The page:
Alitalia joins Air France, Delta and KLM to form trans-Atlantic joint venture

Several of the largest airlines in the world have teamed up to combine routes, creating the world’s largest trans-Atlantic flight network. Alitalia signed an agreement to join Air France, Delta and KLM and share revenue and costs. The new combination will operate 26% of all trans-Atlantic flights, with almost 55,000 seats on 250 flights. The total revenue from this trans-Atlantic capacity is estimated to be more than $10 billion.

Unlike some airline collaborations, this new alliance actually appears to help air passengers by allowing airlines to create new routes they normally may not have considered. The network also allows for seamless ticketing and baggage handling between the U.S. and European gateway airport. Examples of new routes include Delta non-stop flights from Atlanta to London Heathrow and Portland to Amsterdam.

The hub cities for the network are Amsterdam, Atlanta, Detroit, Minneapolis, New York JFK and Paris CDG. Part of the joint venture will include codeshare flights (when allowed). The trans-Atlantic alliance is separate from the already existing Skyteam alliance.

[Image credit: AFP/Getty Images]

Fly to Cyprus for Less Than $40 US or Not?

OrbitzAlitaliaWell here’s a rather bizarre story about Orbitz, one of the third-largest online travel agencies and Italian airline Alitalia. Apparently the airline accidentally listed a business-class flight from Toronto to Cyprus at $39 US on a central reservation system which then feeds flight information to online booking agencies. CNEWS notes the incorrect round-trip airfare from Toronto to Cyprus with a stop to change planes in Italy was posted with multiple departing dates on Orbitz.com, where some very lucky and not so lucky folks will probably have the vacation of their dreams. Before word among online shoppers really began to spread red flags went off and Orbitz pulled the rate to discuss with Alitalia.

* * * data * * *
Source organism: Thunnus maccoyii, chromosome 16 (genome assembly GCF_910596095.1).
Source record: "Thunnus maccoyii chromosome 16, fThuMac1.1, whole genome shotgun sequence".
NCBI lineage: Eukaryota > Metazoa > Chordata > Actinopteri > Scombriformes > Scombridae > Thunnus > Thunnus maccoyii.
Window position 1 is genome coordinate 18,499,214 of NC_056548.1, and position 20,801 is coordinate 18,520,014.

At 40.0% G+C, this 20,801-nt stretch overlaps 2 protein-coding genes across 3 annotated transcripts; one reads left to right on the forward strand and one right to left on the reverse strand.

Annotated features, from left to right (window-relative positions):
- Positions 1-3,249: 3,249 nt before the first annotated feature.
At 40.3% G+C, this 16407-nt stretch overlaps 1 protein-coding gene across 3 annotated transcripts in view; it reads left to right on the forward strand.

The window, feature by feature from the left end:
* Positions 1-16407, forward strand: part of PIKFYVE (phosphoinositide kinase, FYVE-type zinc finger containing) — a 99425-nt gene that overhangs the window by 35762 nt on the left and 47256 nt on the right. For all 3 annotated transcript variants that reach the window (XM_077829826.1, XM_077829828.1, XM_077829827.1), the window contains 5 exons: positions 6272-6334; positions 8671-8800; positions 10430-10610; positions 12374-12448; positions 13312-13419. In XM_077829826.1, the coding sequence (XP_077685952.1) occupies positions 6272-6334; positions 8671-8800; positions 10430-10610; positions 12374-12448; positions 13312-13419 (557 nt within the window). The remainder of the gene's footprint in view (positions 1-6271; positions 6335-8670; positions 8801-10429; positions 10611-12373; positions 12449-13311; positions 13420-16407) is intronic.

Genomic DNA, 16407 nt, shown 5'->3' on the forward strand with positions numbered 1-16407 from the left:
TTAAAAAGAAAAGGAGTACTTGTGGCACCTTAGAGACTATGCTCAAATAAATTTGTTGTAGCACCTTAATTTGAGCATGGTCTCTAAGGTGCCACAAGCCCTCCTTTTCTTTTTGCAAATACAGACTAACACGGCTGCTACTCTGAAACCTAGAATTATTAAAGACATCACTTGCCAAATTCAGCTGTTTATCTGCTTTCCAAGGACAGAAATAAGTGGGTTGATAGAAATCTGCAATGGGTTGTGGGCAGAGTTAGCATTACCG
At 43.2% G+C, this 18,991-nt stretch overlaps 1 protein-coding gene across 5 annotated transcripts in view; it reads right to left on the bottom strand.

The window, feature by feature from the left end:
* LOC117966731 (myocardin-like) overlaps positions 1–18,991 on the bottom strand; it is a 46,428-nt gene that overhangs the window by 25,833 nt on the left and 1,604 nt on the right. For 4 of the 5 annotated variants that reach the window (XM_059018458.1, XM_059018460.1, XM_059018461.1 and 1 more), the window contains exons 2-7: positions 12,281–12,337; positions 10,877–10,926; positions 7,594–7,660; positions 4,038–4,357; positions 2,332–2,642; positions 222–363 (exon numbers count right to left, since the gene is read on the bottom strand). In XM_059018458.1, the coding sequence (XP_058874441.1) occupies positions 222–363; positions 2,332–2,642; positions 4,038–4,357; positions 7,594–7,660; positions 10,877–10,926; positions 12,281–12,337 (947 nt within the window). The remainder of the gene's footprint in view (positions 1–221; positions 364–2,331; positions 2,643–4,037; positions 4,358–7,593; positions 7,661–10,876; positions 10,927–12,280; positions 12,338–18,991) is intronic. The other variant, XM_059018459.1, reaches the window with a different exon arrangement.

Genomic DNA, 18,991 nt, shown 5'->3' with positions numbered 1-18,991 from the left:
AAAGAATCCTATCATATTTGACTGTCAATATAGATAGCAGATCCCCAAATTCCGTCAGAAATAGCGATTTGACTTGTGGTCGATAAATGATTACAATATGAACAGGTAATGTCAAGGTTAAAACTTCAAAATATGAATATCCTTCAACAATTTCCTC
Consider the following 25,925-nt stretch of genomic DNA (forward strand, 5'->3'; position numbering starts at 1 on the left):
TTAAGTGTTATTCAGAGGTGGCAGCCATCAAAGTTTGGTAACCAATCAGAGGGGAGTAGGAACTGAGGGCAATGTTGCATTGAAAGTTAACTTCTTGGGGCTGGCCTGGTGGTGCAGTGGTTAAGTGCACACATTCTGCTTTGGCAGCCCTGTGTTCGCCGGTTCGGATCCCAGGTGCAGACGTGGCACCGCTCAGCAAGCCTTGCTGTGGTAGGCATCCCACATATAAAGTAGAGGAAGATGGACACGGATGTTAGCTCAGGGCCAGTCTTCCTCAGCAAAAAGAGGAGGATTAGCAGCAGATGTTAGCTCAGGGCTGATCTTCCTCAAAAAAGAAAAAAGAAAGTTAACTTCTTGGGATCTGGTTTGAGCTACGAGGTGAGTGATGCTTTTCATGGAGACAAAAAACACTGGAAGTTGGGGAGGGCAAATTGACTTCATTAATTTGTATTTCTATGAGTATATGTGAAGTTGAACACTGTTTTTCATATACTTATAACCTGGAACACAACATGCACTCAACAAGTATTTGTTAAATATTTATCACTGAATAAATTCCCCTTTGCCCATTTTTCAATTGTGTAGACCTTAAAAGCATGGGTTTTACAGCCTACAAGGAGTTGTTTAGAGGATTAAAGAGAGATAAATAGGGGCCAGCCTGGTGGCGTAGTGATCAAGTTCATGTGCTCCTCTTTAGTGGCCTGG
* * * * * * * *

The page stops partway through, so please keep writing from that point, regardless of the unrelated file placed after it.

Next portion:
To cut the crazy tale short Alitalia will be honoring a vast majority of tickets booked on Orbitz.com for those who actually received confirmation numbers from the airline. Those who never got the airline confirmation will only be reimbursed the service fee paid to Orbitz. Having experienced an online error in the past myself I have to include a moral to this story and that moral is: If something seems far too good to be true, chances are it is far too good to be true. But ahh, those very, very lucky few! Most of all it teaches us to be extra careful when booking online where glitches may be infrequent, but can always occur.

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